3. A Compelling App Ecosystem

This one's obvious, but it needs to be said. BB10 will launch with Facebook and Twitter and, uhhh, 69,998 other apps that you don't know much about. Just looking at raw numbers, that's a fine start, but if you've spent any time on Windows Phone, you know that hundreds of thousands of apps doesn't replace optimised first-party support from the biggest apps people want.

Maybe those key apps are different for the BlackBerry crowd, and Instagram and Spotify's* assumed absences won't affect BB10 like it they do Windows Phone. (Yes, Spotify was on WP7, but the app remains unavailable on WP8 devices, probably owing to the fact that it was a third-party build sponsored by Microsoft.)

But what about more business-facing apps and services like LinkedIn (which is missing from integrated sharing options), or AutoCAD, or even OpenTable and Uber? Most of those apps are traditionally pretty good about getting onto new platforms. Whether they and others like them do for BB10 will go a long way to determining its viability. That necessity is buffered a bit by BB10's Android app-porting functionality, but it remains to be seen how effective and widely utilised that process is.

Even then, just having an app isn't enough. We need apps that give a crap. From the top down, developers need to buy into what RIM is doing here. That means optimising for both screen types, QWERTY and full touchscreen. It means building deep functionality into the Hub feature, and not just supplying surface level information there. It means, basically, going all the way in on this platform and not just putting out a sorta-good-enough lip service app that doesn't take advantage of all of BB10's new features. That hasn't really happened yet on Windows Phone 8 (though it's getting there). RIM needs to hope devs are more willing to take the plunge with BB10.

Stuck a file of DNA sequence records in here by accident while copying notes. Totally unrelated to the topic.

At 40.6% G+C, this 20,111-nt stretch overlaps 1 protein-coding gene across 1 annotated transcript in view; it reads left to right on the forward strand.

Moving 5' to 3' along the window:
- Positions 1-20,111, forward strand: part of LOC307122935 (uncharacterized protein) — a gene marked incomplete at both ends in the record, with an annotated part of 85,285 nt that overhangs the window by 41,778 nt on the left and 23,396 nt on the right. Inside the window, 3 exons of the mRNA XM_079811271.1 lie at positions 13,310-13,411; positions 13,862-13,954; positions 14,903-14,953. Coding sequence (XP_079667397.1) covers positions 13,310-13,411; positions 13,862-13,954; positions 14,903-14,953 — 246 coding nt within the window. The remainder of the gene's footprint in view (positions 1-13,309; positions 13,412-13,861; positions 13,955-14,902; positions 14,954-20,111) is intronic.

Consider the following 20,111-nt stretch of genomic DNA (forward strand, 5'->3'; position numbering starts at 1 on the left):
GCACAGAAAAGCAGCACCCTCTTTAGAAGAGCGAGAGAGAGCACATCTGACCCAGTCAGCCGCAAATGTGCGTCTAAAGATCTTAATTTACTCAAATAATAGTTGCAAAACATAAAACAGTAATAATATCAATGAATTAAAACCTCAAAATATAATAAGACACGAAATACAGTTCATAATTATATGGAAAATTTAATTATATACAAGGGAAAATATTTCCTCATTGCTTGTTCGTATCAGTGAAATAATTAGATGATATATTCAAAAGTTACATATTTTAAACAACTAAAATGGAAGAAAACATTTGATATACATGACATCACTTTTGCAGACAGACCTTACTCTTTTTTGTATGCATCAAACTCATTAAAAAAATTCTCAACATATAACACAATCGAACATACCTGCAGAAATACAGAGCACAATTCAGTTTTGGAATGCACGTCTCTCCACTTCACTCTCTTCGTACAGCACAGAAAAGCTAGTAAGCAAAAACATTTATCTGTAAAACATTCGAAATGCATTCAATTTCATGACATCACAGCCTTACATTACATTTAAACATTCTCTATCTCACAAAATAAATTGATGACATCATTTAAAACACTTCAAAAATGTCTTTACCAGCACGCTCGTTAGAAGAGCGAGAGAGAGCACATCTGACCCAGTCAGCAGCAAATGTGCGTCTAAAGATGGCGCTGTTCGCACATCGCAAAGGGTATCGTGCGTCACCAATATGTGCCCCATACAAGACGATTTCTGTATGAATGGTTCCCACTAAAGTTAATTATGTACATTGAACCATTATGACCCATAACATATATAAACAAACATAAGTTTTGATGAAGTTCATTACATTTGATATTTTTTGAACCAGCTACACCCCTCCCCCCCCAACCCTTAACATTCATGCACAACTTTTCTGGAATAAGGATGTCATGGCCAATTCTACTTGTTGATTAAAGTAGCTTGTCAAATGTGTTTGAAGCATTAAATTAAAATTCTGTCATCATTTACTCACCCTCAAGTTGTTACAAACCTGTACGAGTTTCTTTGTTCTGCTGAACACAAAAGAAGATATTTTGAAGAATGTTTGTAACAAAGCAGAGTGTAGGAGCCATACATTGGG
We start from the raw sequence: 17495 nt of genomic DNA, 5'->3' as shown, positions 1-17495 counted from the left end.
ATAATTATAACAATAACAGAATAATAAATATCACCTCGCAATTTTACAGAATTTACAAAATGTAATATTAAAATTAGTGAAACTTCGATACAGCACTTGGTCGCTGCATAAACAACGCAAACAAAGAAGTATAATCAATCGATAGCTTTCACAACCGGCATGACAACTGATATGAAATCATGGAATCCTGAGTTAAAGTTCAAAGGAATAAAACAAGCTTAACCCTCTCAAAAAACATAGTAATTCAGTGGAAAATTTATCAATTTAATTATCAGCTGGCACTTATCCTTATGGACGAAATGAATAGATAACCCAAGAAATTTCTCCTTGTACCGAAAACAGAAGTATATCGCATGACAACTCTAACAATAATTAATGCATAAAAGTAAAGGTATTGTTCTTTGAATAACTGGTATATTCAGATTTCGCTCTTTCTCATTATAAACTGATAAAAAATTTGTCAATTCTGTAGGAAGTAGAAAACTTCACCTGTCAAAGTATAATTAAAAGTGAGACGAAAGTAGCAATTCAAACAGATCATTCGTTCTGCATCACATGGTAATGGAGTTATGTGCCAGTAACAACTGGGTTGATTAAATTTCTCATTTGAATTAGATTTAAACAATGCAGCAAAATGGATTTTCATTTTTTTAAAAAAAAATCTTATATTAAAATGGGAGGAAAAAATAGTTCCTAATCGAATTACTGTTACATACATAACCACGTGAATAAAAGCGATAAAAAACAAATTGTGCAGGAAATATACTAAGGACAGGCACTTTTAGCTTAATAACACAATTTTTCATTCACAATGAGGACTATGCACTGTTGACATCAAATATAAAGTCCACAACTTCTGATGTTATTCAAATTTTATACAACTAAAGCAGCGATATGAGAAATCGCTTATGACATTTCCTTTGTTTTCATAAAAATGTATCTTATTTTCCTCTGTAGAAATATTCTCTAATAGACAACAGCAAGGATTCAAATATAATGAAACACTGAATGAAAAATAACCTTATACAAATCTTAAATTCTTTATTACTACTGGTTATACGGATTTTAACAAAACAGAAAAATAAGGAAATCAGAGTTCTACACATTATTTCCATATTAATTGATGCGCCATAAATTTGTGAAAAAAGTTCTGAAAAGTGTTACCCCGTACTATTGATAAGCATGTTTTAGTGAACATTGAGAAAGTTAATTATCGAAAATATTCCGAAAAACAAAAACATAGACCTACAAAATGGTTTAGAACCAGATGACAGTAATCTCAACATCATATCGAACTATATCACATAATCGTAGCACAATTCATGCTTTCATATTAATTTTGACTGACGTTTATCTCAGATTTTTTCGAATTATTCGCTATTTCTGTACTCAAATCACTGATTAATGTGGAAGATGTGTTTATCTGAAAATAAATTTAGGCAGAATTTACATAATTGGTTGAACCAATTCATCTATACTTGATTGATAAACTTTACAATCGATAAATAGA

4. Make It Worth it

Price matters on smartphones, and coming out of the gates with a $US300 on-contract handset would be insane. But is the now-standard $US200 even too much? Windows Phone makers have made the gambit of pricing down some of the best phones, like the Lumia 920, to $US100. Affordable has been a winning strategy for Android, and it's even more important for BlackBerry devices, which need to be cost efficient at scale so IT managers feel their pockets cringe when considering a jump to iPhones or premium Android devices.

RIM has a long road ahead of it before finds solid ground. But delivering on these four conditions mean it's not an afterthought anymore; it's a serious part of the conversation. And for RIM, right now, that's everything.

Z10 renders: Martin Hajek/Flickr



    and a little bit more fanfare on Aussie release would be fricking nice RIM. No idea when they are or will be ! lets get real RIM !

      Windows Phone 8 which has both the backing of might of Microsoft and the multi-level channel logistics of Nokia still started with barely a purr of a cat in Australia. Would you expect anything more from RIM? Australia is a tiny market that no one is interested. RIM already stated they will concentrate on USA Canada and UK market at launch with parties and what nots. Nothing in Australia I'm afraid. They might have some little lounge music party somwhere in North Sydney, if at all.